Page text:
"Nah, let's not go down to the pub tonight. Is there anywhere else we can have a moot?"
"Everybody here on time? Yes? Good."
"You know all those recent cattle and horse mutilation crimes? That was us."

Monday, February 20, 2006

Uranus transit

Right now I'm undergoing a transit of the planet Uranus through my sun sign, Pisces, an event that happens infrequently (2-3 times in a lifetime, I believe). My healer gave me this information about the Uranus transit. (I'm sorry I don't know the source.)

It is a time when you will try to achieve new means of self-expression and become more free that you have ever been. This transit can clear away limitations that have made your life less meaningful and fruitful - whether these have been imposed by self or others. Your life can become more real. You will be forced to break up old patterns and embark on a new course. The sun [sign] represents your heart, your vital core. Uranus calls the energy of your vital center to break free and express itself. Your own needs will take precedence over the needs of others until you feel free enough to be yourself. You'll be attracted to things new and exciting, such as new techniques in your work or personal development, making changes that allow you to be more truly who you really are and freer in your expression of yourself.

In my birth chart, Uranus is in the sixth house. The sixth house governs work. Here is what Elizabeth Rose Campbell says about the sixth house in Intuitive Astrology:

The sixth house sponsors the space in which to work. It is your day-to-day workplace and your service to community.... In the sixth house, you take the sum of yourself to community and join a group that is your support as you are theirs. Any planets in the sixth house illuminate what talents you may bring to that interdependence with community, as well as what tools you need to make your contribution.... The sixth house [also] encourages teamwork and, like its ruling sign, Virgo, the sixth house explores the delicacy of fine functions, ecosystems, your own body. How does my body work, and how can I help it work better? These are sixth-house questions.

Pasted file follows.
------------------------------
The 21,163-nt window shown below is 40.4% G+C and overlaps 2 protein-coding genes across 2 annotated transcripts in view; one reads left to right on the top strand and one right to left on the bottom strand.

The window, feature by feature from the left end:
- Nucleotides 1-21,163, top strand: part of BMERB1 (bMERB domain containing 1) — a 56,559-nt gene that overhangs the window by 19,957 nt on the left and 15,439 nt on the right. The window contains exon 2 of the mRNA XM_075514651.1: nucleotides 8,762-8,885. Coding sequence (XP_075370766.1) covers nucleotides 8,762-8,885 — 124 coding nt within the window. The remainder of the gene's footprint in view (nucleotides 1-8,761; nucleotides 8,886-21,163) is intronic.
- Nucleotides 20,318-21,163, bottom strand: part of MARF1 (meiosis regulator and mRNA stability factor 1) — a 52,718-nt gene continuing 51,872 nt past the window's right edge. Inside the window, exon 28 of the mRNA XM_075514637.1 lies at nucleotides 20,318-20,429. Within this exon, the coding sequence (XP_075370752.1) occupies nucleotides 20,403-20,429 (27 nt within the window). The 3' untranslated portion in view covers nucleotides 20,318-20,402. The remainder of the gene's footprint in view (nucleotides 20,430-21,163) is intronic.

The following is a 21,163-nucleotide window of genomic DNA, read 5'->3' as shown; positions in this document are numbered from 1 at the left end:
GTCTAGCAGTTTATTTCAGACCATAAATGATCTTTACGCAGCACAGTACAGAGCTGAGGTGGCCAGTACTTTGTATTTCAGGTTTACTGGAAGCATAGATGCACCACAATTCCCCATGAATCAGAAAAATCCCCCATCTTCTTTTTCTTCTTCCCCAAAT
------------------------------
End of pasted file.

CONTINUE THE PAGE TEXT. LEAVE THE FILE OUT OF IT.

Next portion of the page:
Uranus is about "the instinct to express truth," according to Campbell. Jupiter, which I also have in the sixth house, is about "the instinct to philosophize;" it's "the ultimate optimist, aware that everything is interconnected." Jupiter "also illuminates where the universe supports your growth - not 100 percent, but 200 percent."

What does this all have to do with anything?

Ten and a half years ago, I began a Ph.D. program in (Western) philosophy. I was a very promising student, enrolled at a top program, and fully funded. I was sure that a competitive career in academic philosophy was where my future lay. More than six years ago I had completed my coursework and passed my qualifying exams, thus earning my MA degree and advancing to candidacy. I've been a candidate every since. I taught full time at small colleges for a few of those years, sometimes as a glorified adjunct (health insurance being key) and sometimes as an actual visiting lecturer. (Those fine distinctions of rank will only be meaningful if you've spent some time in the academic hothouse.) I traveled to conferences in my field and gave papers. Very, very slowly, and mostly unwillingly, I've discovered that I don't want a career in academic philosophy. I don't. I still could finish my degree, go on the job market, take a job wherever I find one, move, begin the crawl down the tenure track.... But no. Thank you.